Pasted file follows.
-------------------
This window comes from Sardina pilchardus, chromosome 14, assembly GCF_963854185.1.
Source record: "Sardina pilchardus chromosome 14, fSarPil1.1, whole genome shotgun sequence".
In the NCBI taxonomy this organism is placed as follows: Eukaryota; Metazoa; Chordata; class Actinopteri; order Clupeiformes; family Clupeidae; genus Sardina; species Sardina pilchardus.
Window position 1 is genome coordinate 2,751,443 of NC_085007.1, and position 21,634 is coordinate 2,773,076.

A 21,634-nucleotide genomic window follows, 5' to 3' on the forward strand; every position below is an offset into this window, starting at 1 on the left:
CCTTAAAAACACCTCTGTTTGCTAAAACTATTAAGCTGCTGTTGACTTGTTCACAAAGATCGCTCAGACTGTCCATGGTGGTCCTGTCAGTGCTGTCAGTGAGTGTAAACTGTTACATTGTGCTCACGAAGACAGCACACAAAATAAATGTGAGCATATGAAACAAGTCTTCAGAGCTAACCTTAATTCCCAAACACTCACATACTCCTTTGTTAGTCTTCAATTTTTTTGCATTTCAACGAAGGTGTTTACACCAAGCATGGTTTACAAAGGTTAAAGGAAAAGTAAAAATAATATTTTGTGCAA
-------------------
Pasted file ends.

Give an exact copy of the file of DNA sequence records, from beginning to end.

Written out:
This window comes from Sardina pilchardus, chromosome 14, assembly GCF_963854185.1.
Source record: "Sardina pilchardus chromosome 14, fSarPil1.1, whole genome shotgun sequence".
In the NCBI taxonomy this organism is placed as follows: Eukaryota; Metazoa; Chordata; class Actinopteri; order Clupeiformes; family Clupeidae; genus Sardina; species Sardina pilchardus.
Window position 1 is genome coordinate 2,751,443 of NC_085007.1, and position 21,634 is coordinate 2,773,076.

A 21,634-nucleotide genomic window follows, 5' to 3' on the forward strand; every position below is an offset into this window, starting at 1 on the left:
CCTTAAAAACACCTCTGTTTGCTAAAACTATTAAGCTGCTGTTGACTTGTTCACAAAGATCGCTCAGACTGTCCATGGTGGTCCTGTCAGTGCTGTCAGTGAGTGTAAACTGTTACATTGTGCTCACGAAGACAGCACACAAAATAAATGTGAGCATATGAAACAAGTCTTCAGAGCTAACCTTAATTCCCAAACACTCACATACTCCTTTGTTAGTCTTCAATTTTTTTGCATTTCAACGAAGGTGTTTACACCAAGCATGGTTTACAAAGGTTAAAGGAAAAGTAAAAATAATATTTTGTGCAA